NORTH Queensland is recovering after major flooding cut roads, closed Catholic schools and caused major property damage.
Hardest hit was the town of Ingham, where a muddy clean-up of homes and businesses was underway after floodwaters swept through town, with authorities issuing a warning about crocodiles and snakes.
“We’re cut off north, east and west still, but the centre of town is all above water now,” Ingham parish priest Fr Damian McGrath said after days of heavy rain.
While St Patrick’s Church in Ingham was able to hold Sunday Mass, regional parishes were cut off and forced to cancel Mass.
Five Catholic schools were among more than a dozen schools and early-childhood centres forced to close as parents were urged to check local weather conditions and road access “and place the safety of their children above all else”.
At St Teresa’s College, Abergowrie, in the Herbert River valley about 38km from Ingham, about 200 boarding students were high and dry, but the college was cut off.
Many of the students are from remote indigenous Australian communities of the Northern Territory, Cape York and the Torres Strait as well as some from Papua New Guinea.
Townsville Bishop Tim Harris said the people of the Ingham district were “in our prayers these past few days”.
“The community are no strangers to weather events like this, so they are prepared and have spirit to carry on and repair any damage caused by these floods,” Bishop Harris said.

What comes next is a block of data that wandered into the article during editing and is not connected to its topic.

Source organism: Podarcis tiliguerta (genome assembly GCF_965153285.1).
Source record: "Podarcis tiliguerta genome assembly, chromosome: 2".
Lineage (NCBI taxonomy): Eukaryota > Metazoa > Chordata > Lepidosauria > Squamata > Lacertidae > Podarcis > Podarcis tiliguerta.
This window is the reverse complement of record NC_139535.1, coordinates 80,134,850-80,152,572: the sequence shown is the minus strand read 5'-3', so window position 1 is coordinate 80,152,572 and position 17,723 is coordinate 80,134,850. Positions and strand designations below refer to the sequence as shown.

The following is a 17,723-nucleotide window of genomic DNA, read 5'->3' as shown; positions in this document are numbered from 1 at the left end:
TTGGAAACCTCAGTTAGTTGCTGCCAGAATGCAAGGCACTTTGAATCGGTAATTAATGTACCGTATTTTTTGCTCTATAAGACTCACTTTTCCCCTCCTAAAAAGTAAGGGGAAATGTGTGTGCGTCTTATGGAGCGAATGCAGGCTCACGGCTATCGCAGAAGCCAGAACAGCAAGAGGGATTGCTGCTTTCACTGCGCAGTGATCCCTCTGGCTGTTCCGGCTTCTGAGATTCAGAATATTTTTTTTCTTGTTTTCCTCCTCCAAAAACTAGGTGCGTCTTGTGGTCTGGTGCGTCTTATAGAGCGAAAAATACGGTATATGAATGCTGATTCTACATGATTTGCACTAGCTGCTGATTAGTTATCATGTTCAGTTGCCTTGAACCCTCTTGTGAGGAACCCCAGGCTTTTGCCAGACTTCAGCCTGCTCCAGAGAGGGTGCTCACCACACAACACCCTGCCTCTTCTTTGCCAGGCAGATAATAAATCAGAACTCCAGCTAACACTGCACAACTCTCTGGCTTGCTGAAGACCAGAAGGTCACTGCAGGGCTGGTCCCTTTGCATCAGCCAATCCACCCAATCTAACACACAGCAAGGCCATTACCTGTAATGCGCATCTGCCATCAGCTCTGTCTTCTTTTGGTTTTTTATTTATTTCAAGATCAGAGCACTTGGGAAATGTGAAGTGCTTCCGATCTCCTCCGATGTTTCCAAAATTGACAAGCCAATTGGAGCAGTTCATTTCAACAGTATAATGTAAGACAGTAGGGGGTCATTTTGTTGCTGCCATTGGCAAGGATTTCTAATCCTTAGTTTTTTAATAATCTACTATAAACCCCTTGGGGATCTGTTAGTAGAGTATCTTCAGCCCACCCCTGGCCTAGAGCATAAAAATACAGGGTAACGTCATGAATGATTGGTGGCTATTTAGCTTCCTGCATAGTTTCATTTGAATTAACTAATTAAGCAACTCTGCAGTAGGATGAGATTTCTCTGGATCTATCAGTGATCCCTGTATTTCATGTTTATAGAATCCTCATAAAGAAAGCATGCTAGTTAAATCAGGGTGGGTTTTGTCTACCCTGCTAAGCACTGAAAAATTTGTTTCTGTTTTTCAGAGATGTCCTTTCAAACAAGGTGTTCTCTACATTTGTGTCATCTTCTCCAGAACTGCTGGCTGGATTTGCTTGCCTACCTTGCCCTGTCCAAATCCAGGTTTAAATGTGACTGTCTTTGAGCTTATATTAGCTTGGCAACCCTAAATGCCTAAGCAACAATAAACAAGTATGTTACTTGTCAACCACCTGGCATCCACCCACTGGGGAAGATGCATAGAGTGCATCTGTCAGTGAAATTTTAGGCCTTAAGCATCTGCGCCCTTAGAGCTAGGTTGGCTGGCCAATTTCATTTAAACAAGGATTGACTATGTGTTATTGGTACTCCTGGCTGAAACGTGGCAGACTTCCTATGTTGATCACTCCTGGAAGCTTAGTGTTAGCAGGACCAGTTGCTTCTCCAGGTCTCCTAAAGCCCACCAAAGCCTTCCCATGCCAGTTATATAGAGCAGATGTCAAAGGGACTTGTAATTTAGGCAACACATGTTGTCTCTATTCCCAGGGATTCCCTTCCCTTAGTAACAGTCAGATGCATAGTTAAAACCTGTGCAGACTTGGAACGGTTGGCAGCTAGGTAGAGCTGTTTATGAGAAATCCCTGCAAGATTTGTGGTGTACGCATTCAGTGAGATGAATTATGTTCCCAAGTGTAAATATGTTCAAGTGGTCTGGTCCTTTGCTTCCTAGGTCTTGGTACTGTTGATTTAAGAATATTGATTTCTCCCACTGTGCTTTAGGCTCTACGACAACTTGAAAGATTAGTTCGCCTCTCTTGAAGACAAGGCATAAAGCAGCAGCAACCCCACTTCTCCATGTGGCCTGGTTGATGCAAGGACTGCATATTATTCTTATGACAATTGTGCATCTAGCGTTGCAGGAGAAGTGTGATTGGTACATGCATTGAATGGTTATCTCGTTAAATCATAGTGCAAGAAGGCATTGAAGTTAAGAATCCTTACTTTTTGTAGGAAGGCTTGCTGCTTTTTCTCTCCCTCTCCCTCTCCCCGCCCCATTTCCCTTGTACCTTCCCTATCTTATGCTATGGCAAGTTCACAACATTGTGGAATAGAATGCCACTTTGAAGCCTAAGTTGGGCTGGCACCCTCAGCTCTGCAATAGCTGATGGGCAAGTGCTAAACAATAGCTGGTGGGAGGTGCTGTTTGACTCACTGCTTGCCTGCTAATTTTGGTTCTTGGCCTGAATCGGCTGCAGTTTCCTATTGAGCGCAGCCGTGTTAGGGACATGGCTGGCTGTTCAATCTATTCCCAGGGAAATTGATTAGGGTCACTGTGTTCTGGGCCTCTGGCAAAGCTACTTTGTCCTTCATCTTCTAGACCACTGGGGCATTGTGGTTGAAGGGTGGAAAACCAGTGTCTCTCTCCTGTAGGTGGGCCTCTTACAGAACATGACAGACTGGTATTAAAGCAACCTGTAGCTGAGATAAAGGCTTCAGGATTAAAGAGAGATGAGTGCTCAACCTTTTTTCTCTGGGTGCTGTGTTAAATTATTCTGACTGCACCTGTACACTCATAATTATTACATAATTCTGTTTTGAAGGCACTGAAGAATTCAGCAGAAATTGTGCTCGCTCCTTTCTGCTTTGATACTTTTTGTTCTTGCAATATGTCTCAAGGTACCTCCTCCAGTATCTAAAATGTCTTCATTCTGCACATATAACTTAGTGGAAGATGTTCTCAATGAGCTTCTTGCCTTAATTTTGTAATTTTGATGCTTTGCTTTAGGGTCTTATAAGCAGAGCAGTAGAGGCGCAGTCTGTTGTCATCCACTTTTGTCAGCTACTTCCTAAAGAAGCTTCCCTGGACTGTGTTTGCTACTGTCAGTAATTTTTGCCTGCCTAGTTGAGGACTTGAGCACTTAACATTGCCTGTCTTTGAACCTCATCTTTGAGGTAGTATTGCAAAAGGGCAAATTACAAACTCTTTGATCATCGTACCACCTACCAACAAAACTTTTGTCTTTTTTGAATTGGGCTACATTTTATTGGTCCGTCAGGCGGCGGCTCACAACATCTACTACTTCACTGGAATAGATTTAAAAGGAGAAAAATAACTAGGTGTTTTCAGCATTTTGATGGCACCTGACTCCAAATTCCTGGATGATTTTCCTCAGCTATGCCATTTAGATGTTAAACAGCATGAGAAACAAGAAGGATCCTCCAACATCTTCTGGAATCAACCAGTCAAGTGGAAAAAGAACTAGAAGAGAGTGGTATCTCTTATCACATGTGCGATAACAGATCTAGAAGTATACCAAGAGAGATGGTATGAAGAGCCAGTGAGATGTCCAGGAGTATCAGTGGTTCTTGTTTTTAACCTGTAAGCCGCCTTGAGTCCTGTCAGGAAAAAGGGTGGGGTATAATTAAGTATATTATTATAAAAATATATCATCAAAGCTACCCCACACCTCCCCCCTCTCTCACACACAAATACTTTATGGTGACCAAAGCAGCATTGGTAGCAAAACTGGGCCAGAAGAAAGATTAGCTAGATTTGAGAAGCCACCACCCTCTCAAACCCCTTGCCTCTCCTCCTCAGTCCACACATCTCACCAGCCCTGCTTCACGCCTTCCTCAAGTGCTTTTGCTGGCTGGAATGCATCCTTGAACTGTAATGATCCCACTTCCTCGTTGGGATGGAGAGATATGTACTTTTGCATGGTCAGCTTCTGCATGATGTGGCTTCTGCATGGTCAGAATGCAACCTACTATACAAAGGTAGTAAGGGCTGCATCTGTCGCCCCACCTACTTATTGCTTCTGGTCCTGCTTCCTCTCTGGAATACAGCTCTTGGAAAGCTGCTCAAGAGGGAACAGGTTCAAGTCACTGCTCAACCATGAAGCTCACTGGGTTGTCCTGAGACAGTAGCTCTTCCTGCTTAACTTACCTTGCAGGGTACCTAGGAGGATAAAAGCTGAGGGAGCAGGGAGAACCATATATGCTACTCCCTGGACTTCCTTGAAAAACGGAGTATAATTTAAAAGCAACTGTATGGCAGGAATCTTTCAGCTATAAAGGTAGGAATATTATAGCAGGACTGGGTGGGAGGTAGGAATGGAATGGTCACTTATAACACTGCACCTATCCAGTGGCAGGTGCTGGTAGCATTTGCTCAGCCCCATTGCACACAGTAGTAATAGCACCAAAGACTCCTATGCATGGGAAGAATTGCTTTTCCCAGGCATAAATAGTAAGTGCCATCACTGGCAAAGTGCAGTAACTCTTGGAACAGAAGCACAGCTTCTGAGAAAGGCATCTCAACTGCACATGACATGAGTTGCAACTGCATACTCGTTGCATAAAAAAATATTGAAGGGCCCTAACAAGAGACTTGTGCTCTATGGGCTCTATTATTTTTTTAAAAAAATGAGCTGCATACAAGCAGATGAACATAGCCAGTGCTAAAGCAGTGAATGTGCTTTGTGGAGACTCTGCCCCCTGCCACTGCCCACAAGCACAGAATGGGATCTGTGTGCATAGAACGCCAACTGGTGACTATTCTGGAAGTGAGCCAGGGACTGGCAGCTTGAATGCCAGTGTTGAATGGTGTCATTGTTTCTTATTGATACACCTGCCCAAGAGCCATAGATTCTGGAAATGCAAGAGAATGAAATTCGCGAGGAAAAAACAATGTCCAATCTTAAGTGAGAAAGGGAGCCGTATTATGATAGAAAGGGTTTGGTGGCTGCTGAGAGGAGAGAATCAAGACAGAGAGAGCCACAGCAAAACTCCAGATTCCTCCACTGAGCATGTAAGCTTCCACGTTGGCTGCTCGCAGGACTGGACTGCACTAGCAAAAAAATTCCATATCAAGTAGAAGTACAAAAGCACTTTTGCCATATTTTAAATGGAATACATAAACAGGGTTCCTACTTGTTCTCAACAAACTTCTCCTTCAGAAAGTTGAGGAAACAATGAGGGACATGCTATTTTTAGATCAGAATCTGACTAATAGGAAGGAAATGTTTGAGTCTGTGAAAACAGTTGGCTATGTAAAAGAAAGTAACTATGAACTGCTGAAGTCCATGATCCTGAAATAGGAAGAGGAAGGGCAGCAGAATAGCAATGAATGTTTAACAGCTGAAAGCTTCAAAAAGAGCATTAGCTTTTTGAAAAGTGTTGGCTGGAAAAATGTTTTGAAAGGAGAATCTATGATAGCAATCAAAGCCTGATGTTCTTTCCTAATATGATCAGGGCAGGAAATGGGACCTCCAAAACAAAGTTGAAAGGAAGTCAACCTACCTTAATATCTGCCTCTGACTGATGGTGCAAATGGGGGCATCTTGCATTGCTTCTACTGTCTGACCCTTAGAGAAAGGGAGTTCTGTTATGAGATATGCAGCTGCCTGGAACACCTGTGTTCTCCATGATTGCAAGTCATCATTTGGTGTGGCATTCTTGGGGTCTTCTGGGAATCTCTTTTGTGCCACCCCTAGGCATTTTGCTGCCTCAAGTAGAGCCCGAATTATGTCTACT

“The wider parts of the diocese have also received the blessing of the rain and the people in the West are very grateful for the rain to their communities and properties that have been drought-declared for many years.”
More than 700mm of rain fell in four days in a number of catchment areas, with The Boulders, south of Cairns, receiving 1009mm in the seven days to 9am Saturday.
In Townsville diocese’s far west, Carsland, near Mount Isa, received 298mm on March 10, smashing a daily record set in 1957.
Trepell Airport, south of Cloncurry, received 171.8mm on one day, more than double the previous March record of 75.8mm.
More than 70 state school students and staff stranded for six days at an adventure camp near Tully were evacuated, after authorities managed to get troop carriers into their location and drive them to Tully airport before flying them to Townsville.
Locals also reported dangerous wildlife in the region thanks to the wet weather, with sightings of bull sharks, spiders and snakes, and one report of a crocodile lunging at a four-wheel-drive vehicle.
Ingham resident Rhonda Brown came across a crocodile on her way home from work and posted a photo on Facebook of the large reptile with one front leg missing – a warning to locals to beware of the dangers lurking in the floodwaters.
Fr McGrath, who has spent more than nine years as parish priest in Ingham, said North Queenslanders were resilient in the face of natural disasters.
“Floods are so normal here,” he said.
“Some people will be working very hard cleaning up, but most people here are pretty used to floods – they come up, they go down and we get on with life.”